Arizona: Judge Slams Redflex On Eve Of Court Case Redflex starts off on a sour note with judge in photo enforcement Lanham Act case.
A federal judge on Thursday sharply criticized the legal filings of an Australian photo enforcement vendor less than two weeks before a jury trial was scheduled to begin. Redflex Traffic Systems is being sued by its Arizona-based rival, American Traffic Solutions (ATS), on the grounds that the Melbourne-based firm won the recently canceled statewide speed camera contract with the Arizona Department of Public Safety (DPS) by allegedly lying about the certification of its equipment. If it loses, Redflex could be forced to pay its rival millions in potential damages for lost business. Already, the company's overall legal defense bill has reached $6.2 million for the past year.
ATS has been methodical in its attack on its rival. After realizing that Redflex illegally imported German and British-made components for its traffic camera systems, ATS filed a complaint with federal authorities, forcing Redflex to settle with the Federal Communications Commission (view consent decree). Having established that Redflex was unable to operate its equipment legally, ATS now argues that Redflex falsely advertised speed cameras as "approved" for use to a number of municipalities. ATS used the testimony of a pair of independent experts to argue that the firm is entitled to be compensated for the revenue it lost as a result of the false claims allegedly made by Redflex. Redflex responded with a "Daubert" challenge to convince the judge to throw out the ATS expert witnesses as unreliable and unscientific. The challenge was denied.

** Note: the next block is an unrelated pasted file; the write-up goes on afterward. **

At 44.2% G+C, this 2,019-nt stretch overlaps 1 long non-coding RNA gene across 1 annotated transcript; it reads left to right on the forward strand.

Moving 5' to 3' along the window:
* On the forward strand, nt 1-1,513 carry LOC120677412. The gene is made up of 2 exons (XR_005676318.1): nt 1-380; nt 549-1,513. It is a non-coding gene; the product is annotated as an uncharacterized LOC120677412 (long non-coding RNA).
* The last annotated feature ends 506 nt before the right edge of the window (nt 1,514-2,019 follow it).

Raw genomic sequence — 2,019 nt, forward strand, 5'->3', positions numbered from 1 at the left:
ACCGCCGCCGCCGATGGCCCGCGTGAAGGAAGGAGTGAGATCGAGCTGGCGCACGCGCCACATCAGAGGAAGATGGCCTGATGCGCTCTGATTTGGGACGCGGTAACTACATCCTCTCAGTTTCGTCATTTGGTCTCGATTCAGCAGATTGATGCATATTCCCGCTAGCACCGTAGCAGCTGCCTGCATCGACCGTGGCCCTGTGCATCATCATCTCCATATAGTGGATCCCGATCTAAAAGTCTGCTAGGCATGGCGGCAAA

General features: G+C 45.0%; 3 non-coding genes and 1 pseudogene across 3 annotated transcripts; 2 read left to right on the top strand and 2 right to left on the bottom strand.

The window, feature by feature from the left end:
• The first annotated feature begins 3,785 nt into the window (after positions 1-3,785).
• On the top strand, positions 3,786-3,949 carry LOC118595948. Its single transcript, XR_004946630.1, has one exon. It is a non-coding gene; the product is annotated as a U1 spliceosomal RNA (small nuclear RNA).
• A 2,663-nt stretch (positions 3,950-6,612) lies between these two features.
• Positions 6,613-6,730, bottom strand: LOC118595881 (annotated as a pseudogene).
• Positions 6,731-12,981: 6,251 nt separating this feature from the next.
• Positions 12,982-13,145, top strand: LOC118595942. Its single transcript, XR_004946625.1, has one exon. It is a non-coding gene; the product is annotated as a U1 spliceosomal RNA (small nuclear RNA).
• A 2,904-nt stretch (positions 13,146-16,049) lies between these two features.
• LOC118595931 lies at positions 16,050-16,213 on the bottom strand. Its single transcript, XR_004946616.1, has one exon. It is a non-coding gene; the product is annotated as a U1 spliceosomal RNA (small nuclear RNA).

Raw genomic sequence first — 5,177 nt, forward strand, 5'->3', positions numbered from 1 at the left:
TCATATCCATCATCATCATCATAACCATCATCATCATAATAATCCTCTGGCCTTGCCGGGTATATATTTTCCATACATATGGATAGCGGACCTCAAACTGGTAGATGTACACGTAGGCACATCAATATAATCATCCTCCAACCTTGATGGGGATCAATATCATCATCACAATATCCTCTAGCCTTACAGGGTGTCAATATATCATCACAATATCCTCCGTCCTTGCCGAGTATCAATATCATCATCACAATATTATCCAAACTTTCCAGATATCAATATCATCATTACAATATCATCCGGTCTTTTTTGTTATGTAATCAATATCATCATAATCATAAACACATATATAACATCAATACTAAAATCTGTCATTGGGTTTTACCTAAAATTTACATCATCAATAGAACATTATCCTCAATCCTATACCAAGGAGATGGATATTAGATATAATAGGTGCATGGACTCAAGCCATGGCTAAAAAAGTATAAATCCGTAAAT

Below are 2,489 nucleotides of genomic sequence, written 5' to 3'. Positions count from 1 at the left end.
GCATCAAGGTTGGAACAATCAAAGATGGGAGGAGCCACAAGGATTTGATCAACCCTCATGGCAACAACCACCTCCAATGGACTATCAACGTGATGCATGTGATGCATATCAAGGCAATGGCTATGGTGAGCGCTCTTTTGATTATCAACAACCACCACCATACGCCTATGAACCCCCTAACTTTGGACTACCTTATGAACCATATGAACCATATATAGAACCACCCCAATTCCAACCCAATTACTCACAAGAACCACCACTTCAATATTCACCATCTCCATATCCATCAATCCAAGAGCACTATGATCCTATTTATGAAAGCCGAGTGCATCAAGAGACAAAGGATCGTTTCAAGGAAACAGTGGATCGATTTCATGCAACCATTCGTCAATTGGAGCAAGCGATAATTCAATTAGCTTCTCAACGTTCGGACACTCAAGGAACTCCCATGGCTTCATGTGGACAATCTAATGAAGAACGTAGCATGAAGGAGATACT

"Under our Rule 16 order, the parties were required to disclose expert testimony back in August 2009," Martone wrote in his May 6 order. "Yet Redflex waited until April 20, 2010, ten days before the final pre-trial conference, to file its Ingberman motion, and April 26, 2010, four days before the final pre-trial conference, to file its Keeling motion. This was so late, plaintiff had no opportunity to respond... before the conference. If a party is serious about a Daubert issue, that is, above and beyond a garden variety objection under Rule 702, its motion should be filed and heard long before the final pre-trial conference, with an opportunity for the opposing party to respond, an opportunity for a reply and a chance for the court to read, consider the matter, and hold an evidentiary hearing if necessary. Redflex chose a different path."
Martone, an Arizona Supreme Court justice before being elevated to the federal bench, seemed to grow tired of the failure of Redflex to abide by courthouse rules. In February, Martone issued a rebuke to Redflex after the company's lawyers began uploading multiple, hundred-page documents to the court filing system at midnight before the deadline. Martone showed his exasperation with the latest Redflex filings.
"Its motions were thus too long, too late, and not within the letter and spirit of the Rule 16 order," Martone concluded. "They were an ambush of the court and counsel. They were thus properly denied as motions in limine. Counsel will simply have to make his objection at trial."
The trial is now expected to start May 18. A copy of the judge's order is available in a 30k PDF file at the source link below.